“I think this positions us in a place where every day we get new information,” Merlino says, “we update it, and ultimately when it’s time for the board to make the call, you know we’ve done the work and we’re ready to do it.”

That transparency extends to the positions that could be on the chopping block. Merlino says they were all notified on Monday that they may need to begin searching for work this Summer. Even if they’re ultimately eliminated, most of the administrative positions would still have a job through either June or August, giving them time to look for employment elsewhere.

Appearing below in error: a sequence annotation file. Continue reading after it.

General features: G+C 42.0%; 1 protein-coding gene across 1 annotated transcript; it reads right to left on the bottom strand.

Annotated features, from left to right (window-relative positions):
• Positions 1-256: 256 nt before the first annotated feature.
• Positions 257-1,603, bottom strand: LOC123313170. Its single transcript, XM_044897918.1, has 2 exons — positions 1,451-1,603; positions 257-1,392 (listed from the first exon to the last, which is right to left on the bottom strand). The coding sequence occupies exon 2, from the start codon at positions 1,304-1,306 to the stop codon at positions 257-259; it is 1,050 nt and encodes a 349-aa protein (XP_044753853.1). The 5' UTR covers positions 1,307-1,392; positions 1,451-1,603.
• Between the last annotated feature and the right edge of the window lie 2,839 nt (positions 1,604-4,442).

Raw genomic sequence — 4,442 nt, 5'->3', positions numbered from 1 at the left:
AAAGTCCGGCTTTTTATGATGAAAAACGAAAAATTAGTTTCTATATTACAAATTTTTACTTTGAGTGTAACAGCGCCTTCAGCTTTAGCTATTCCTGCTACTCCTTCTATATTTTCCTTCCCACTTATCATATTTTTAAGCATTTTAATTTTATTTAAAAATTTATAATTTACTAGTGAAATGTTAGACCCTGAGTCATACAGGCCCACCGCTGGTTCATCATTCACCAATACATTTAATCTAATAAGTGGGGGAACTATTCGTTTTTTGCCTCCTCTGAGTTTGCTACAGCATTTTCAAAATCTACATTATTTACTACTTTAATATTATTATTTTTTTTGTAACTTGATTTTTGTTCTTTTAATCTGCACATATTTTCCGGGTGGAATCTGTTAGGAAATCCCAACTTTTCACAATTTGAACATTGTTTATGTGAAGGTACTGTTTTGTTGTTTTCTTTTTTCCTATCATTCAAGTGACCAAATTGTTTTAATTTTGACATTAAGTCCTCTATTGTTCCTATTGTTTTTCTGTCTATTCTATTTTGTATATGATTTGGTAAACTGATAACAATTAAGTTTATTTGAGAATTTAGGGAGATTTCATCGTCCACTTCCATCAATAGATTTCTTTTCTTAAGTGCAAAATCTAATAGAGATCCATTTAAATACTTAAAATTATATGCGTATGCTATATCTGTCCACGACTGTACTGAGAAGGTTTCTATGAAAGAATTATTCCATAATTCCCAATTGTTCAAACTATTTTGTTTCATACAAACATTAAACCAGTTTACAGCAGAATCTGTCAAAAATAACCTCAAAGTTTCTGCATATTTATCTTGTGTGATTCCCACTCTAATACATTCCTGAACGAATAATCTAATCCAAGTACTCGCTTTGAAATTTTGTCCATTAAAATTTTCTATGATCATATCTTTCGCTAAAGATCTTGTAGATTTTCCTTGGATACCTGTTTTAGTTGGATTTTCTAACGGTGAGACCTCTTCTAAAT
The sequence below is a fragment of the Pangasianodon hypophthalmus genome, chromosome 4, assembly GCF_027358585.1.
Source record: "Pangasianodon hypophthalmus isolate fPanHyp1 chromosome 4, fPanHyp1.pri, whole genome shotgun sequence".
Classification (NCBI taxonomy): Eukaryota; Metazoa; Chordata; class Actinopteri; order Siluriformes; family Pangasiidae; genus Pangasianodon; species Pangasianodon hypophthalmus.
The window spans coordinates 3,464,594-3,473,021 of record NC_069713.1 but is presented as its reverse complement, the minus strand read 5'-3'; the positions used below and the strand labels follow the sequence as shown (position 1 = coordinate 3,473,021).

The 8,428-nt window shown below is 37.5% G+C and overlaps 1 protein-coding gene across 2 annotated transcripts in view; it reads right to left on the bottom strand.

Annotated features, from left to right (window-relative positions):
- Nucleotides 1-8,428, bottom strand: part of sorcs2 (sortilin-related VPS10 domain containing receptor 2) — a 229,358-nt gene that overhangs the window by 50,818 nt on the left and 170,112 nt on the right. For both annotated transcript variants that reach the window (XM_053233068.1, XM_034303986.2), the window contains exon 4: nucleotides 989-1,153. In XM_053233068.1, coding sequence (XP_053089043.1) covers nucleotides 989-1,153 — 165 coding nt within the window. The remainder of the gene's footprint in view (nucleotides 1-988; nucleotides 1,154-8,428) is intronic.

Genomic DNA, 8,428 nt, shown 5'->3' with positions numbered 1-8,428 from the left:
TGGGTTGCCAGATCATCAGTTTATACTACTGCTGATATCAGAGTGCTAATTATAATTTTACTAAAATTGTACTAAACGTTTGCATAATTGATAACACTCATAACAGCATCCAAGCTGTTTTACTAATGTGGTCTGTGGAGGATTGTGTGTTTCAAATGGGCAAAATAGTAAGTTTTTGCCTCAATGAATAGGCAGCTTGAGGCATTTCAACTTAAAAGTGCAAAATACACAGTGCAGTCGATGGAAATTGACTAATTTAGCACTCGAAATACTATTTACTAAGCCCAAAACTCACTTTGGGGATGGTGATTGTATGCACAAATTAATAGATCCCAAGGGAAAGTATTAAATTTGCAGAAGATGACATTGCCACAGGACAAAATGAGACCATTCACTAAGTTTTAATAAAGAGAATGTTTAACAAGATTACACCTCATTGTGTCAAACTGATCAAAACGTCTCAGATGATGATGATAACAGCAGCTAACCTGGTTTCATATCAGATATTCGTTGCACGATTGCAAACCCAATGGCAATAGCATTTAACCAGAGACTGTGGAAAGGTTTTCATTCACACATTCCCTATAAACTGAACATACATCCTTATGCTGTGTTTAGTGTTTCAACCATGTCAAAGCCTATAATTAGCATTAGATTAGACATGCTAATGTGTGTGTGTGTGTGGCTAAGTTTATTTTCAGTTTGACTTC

“I appreciate the methods by which you’ve notified these people that their livelihoods may be at risk,” said board member Rob Perkins.

“People like to think administrative is all these fat cats, you know, with their big salaries,” added Board Vice President Victoria Bradford. “There’s a lot that it takes to make this district operate … it just doesn’t happen with a couple of people and a rubber band and some duct tape.”

The cuts are similar to ones the district faced in 2009 through 2011, during the recession. This time around it’s more condensed, but Merlino says they’re trying to avoid cutting as many school programs as possible.

Bradford and several other board members expressed their appreciation for that, but also their concern that such deep cuts at the administrative level could have other impacts on support for teachers and student services.